RURAL FRIEND—Simple things make rural Friend resident Rocio Rodriguez happy: stitting on her east deck watching the sunrise with a cup of coffee in hand; gathering with her family around a fire, reminiscing; seeing her daughters at work on the family farm; seeing little puppies squirming in the doghouse her husband Oscar made.
Oscar, an electrician, totes eggs with him to work in Lincoln where the family has repeat customers. Rocio sells eggs, too – the couple’s deliveries numbering in the scores of dozens. YouTube and family traditions guided them in their endeavors, which also involves harvesting the chickens for sale, and to feed their own family.
A sleek black dog and a couple fluffy Akita-like dogs run about, paying no mind to their feathered cohabitators. Or the cow grazing peacefully near a neighboring cornfield and three thick-fleeced sheep. It’s an early morning for the family, usually up and about doing chores by 3 a.m.
Oh, and Rocio also works at York General the Hearthstone, takes her daughters to school at St. Joseph Catholic School every day and commutes to Grand Island where she going to school to become a registered nurse.
Most people wouldn’t have time to pause for morning coffee, but somehow Rocio and Oscar live a remarkably peaceful, idyllic life on their bustling farm.
Oscar – besides working as an electrician and having the farm – has several small buildings (including the doghouse) he built himself, but there are plans for more. The spacious barn housing young chickens is getting an aisle put in, to streamline feeding. With it, Rocio and Oscar will be able to wheel chicken feed, distributing it down a row. In the meantime, large plastic feeders are distributed about the barn. They must be cleaned and filled individually – a time-consuming task done multiple times a day.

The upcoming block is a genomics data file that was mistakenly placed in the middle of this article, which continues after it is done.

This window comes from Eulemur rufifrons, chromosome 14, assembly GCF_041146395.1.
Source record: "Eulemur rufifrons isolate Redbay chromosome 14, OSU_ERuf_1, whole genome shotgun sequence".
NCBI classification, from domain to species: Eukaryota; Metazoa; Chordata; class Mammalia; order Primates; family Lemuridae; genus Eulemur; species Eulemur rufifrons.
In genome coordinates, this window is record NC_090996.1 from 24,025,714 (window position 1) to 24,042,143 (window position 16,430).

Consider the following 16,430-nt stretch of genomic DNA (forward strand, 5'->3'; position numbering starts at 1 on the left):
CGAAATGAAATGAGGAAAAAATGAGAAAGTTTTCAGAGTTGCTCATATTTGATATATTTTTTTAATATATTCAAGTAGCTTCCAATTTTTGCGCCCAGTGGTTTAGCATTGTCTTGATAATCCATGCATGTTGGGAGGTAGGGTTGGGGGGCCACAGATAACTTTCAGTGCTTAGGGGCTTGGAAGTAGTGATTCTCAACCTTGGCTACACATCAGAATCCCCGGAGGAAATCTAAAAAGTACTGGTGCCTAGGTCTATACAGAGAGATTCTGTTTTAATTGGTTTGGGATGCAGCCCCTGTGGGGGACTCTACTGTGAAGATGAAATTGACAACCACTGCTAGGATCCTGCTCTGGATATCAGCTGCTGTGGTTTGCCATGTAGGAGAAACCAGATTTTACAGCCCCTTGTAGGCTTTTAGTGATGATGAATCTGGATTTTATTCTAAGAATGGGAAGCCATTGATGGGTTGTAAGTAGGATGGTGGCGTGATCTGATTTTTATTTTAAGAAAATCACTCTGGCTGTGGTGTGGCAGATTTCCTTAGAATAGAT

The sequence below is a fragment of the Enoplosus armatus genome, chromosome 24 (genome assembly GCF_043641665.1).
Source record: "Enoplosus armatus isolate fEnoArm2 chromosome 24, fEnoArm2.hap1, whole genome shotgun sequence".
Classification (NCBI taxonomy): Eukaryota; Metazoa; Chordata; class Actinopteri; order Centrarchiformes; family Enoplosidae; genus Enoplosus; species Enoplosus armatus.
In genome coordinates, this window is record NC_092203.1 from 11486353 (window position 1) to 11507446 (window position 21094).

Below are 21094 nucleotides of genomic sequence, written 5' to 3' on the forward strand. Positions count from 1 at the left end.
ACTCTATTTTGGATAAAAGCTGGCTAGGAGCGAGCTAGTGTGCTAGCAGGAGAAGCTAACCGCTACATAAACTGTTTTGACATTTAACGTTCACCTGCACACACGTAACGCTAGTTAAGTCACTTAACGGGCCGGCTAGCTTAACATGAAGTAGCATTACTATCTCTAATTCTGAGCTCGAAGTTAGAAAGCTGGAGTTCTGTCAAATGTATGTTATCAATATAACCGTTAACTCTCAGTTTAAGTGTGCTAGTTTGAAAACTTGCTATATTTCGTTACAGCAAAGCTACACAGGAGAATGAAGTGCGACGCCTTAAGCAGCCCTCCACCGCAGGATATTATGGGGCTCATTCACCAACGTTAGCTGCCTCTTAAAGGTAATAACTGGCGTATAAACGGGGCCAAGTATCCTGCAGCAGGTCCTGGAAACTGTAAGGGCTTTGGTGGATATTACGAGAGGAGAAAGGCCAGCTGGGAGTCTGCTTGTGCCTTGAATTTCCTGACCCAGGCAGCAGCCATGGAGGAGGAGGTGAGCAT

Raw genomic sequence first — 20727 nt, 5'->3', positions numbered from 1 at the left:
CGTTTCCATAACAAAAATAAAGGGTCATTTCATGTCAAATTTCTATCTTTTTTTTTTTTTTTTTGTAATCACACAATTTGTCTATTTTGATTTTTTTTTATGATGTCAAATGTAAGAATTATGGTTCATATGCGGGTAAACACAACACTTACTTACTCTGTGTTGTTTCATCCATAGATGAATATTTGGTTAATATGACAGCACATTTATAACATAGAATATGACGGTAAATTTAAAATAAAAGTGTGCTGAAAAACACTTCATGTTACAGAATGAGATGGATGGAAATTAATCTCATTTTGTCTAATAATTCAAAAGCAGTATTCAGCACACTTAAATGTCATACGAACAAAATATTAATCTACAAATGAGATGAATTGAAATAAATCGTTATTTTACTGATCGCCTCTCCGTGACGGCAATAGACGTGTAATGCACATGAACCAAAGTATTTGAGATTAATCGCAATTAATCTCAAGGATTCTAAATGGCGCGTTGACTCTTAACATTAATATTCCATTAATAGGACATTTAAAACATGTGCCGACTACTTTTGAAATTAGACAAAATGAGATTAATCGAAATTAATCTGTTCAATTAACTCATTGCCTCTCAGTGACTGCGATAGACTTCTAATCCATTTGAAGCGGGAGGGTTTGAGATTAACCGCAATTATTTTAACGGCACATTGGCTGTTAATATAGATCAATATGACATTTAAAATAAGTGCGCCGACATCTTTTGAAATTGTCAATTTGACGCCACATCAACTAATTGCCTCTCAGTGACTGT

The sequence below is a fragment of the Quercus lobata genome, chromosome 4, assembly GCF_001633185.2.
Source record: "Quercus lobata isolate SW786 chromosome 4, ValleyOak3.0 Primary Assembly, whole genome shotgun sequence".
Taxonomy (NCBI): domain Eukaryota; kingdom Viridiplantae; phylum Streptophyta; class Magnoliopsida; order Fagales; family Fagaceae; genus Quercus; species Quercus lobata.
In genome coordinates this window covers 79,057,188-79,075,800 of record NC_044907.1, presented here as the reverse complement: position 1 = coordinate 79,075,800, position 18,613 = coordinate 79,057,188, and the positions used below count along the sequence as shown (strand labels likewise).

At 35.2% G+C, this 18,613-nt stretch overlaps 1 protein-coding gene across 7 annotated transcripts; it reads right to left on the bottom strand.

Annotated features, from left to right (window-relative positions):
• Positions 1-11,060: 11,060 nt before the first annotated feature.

They don’t mind, Rocio says as she corrals chickens and Oscar refills chicken feeders. Oscar had arrived home from work, toting the couple’s youngest daughter, just a few minutes before. With barely a pause, he’s already in the barn, tending to the family’s large flock. Working with the chickens – all of the animals, really – seems like second nature. Rocio can catch and scoop up one of the thousand or so chickens effortlessly, like an afterthought.
She holds the chicken, and speaks of growing up in Mexico. Rocio and her family had chickens. Even when she moved to a mobile home in York she knew someday she’d live on a farm, she and Oscar providing for their children and – most importantly -- teaching them about hard work and determination. Starting from scratch.
Is Rocio going to leave her “regular” job someday to farm full time? No, she says. This is the life she’s dreamed of for as long as she’s been in the States, and then some. She loves her job – and all of the simple, beautiful things on the secluded farm near Friend.
Be the first to know
Get local news delivered to your inbox!